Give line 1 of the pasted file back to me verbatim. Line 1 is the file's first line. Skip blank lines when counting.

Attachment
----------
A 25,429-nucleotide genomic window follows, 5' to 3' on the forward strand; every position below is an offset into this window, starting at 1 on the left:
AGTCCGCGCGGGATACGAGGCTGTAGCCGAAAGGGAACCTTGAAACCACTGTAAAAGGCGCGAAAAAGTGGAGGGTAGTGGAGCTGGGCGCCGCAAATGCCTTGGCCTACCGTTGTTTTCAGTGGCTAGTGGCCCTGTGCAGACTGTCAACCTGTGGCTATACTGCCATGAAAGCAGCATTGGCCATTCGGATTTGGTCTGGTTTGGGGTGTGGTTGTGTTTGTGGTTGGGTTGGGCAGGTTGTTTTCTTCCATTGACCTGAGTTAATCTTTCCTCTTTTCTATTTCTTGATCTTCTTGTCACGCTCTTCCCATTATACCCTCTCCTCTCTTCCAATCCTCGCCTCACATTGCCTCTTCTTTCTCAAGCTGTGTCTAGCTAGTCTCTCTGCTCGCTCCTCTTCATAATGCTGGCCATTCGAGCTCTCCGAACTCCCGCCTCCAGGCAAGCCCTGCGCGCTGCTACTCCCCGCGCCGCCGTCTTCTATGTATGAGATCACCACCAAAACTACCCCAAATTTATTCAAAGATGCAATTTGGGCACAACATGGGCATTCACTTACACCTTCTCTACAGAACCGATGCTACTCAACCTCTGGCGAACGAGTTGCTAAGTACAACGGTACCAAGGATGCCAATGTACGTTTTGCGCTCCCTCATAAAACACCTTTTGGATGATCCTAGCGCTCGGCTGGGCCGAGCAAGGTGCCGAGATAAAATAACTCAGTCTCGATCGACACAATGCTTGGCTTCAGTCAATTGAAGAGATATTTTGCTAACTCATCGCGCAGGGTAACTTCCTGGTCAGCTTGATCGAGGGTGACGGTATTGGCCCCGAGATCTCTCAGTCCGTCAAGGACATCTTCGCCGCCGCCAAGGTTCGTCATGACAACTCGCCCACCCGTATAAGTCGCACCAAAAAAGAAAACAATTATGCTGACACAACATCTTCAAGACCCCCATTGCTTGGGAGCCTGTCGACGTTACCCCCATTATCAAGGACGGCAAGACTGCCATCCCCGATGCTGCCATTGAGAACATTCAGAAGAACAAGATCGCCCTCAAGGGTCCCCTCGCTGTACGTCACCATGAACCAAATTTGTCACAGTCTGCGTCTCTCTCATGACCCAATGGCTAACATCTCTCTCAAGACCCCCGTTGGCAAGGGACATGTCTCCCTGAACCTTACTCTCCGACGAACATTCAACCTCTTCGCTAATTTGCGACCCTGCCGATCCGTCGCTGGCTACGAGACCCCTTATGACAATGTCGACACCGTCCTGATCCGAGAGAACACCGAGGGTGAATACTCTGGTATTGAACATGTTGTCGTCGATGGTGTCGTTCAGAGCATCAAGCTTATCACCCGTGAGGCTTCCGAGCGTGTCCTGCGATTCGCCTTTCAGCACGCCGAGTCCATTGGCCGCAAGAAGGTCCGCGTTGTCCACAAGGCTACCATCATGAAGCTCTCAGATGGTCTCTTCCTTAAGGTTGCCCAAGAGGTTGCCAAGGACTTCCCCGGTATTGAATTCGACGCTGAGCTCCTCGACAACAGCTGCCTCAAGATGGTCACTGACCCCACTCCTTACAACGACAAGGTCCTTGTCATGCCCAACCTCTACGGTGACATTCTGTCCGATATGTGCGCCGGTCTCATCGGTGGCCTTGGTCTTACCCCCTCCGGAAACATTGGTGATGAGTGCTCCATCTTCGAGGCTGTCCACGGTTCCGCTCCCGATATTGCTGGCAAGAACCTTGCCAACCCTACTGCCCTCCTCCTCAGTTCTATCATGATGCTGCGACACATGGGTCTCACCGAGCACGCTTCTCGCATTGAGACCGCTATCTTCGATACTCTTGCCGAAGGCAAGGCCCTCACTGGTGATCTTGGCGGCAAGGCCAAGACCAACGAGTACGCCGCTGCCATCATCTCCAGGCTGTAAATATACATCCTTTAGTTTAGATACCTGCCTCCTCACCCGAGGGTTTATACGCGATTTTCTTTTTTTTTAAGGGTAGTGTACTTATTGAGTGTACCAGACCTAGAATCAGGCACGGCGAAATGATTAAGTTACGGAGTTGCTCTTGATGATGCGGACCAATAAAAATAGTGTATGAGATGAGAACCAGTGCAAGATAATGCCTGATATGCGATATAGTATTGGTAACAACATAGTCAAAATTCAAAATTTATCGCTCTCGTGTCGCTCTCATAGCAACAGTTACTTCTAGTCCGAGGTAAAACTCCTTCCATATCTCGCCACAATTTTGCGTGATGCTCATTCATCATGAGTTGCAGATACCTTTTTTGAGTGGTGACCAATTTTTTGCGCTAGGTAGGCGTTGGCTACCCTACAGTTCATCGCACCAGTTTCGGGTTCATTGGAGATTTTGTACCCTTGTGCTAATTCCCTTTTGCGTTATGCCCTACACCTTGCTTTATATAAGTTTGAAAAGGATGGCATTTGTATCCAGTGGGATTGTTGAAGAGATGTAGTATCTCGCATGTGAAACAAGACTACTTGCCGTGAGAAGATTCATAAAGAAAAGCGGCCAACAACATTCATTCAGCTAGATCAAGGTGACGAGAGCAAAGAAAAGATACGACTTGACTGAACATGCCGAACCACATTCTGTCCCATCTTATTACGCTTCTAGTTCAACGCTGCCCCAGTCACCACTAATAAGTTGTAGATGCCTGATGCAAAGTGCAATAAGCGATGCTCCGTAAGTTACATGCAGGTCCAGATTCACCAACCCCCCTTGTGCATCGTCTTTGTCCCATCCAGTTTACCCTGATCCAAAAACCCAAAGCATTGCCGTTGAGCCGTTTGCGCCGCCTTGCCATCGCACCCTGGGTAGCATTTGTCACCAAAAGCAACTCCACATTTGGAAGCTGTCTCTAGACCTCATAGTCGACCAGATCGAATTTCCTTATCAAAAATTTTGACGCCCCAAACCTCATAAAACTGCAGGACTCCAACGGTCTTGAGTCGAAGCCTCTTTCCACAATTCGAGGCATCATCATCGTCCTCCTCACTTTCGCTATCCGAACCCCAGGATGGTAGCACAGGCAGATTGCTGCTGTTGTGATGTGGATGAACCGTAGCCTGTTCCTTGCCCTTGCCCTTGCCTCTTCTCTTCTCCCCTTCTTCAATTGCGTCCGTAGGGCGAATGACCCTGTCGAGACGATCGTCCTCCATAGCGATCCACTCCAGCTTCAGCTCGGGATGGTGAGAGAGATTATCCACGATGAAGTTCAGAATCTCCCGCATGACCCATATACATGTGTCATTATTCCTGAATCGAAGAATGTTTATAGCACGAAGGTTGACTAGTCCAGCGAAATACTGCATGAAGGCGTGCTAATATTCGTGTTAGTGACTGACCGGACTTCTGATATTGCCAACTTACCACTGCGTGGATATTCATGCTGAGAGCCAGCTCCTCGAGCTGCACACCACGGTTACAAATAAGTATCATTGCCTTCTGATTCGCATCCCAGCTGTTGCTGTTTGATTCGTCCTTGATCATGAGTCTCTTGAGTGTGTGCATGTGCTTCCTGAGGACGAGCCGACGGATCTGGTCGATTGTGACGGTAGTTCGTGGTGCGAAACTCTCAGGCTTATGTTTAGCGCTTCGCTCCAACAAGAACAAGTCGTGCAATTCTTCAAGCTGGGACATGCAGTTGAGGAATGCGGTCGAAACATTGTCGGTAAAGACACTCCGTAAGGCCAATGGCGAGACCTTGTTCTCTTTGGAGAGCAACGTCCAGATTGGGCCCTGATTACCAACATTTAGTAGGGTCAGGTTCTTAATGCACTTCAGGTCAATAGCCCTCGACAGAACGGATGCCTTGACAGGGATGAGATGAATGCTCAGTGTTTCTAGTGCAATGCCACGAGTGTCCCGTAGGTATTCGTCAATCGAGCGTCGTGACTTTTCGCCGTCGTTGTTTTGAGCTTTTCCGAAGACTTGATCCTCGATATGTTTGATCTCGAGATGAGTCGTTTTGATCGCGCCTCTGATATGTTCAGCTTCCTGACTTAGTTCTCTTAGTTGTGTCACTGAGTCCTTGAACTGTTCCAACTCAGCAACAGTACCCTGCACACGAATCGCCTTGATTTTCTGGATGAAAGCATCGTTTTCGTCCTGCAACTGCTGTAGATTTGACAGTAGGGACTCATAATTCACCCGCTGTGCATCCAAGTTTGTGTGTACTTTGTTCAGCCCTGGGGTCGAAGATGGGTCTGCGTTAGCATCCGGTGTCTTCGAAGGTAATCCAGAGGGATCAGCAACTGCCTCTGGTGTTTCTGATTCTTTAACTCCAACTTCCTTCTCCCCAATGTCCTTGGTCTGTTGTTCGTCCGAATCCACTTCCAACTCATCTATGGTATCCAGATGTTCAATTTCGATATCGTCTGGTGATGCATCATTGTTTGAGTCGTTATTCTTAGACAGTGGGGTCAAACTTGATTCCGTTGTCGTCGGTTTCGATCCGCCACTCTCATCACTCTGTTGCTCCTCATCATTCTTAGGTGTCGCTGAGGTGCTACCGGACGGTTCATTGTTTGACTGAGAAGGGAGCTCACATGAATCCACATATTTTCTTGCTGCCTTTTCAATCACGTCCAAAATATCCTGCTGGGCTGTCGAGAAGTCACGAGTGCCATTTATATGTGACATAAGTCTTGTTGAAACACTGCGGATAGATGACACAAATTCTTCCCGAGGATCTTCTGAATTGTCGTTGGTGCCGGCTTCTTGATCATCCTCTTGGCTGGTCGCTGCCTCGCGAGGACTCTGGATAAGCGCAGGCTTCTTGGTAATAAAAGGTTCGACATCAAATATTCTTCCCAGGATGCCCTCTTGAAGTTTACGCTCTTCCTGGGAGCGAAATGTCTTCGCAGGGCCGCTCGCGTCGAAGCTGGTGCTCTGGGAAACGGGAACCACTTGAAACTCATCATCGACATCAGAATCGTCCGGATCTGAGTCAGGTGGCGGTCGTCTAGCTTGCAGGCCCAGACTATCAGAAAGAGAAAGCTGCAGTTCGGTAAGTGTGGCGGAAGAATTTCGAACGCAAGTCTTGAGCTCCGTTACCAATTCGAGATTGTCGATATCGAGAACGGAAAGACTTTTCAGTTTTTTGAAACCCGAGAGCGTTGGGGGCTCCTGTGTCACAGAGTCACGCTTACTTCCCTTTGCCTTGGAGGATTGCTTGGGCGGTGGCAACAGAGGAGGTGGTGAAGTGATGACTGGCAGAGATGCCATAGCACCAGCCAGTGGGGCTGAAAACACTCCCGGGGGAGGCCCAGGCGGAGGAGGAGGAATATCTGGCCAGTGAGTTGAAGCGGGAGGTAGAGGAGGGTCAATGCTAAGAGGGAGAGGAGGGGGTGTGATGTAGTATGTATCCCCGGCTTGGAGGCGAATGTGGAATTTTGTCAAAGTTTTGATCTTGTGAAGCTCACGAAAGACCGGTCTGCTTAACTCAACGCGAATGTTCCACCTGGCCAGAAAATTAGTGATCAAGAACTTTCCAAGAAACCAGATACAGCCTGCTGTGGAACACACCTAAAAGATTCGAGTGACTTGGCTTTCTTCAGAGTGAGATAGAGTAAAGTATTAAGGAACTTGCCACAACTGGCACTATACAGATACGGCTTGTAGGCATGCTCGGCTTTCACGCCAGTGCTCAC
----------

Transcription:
A 25,429-nucleotide genomic window follows, 5' to 3' on the forward strand; every position below is an offset into this window, starting at 1 on the left: